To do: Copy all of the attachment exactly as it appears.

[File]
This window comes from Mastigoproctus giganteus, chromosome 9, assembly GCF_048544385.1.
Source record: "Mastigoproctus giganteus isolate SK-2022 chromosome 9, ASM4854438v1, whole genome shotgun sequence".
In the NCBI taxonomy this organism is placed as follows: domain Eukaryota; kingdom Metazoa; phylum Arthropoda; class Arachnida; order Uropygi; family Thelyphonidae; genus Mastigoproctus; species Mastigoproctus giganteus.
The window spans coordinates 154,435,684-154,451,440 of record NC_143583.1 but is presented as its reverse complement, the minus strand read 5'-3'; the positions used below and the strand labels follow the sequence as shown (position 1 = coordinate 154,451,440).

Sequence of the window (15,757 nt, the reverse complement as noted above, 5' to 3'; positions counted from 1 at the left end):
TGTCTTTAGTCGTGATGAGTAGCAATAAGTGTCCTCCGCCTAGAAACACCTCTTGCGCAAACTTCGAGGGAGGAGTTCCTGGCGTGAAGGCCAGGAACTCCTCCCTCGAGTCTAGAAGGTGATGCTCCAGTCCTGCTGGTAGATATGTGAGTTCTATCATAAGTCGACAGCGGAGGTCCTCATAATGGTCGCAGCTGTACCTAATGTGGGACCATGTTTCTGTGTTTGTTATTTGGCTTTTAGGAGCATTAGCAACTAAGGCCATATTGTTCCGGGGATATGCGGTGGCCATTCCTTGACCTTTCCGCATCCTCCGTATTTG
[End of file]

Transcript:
This window comes from Mastigoproctus giganteus, chromosome 9, assembly GCF_048544385.1.
Source record: "Mastigoproctus giganteus isolate SK-2022 chromosome 9, ASM4854438v1, whole genome shotgun sequence".
In the NCBI taxonomy this organism is placed as follows: domain Eukaryota; kingdom Metazoa; phylum Arthropoda; class Arachnida; order Uropygi; family Thelyphonidae; genus Mastigoproctus; species Mastigoproctus giganteus.
The window spans coordinates 154,435,684-154,451,440 of record NC_143583.1 but is presented as its reverse complement, the minus strand read 5'-3'; the positions used below and the strand labels follow the sequence as shown (position 1 = coordinate 154,451,440).

Sequence of the window (15,757 nt, the reverse complement as noted above, 5' to 3'; positions counted from 1 at the left end):
TGTCTTTAGTCGTGATGAGTAGCAATAAGTGTCCTCCGCCTAGAAACACCTCTTGCGCAAACTTCGAGGGAGGAGTTCCTGGCGTGAAGGCCAGGAACTCCTCCCTCGAGTCTAGAAGGTGATGCTCCAGTCCTGCTGGTAGATATGTGAGTTCTATCATAAGTCGACAGCGGAGGTCCTCATAATGGTCGCAGCTGTACCTAATGTGGGACCATGTTTCTGTGTTTGTTATTTGGCTTTTAGGAGCATTAGCAACTAAGGCCATATTGTTCCGGGGATATGCGGTGGCCATTCCTTGACCTTTCCGCATCCTCCGTATTTG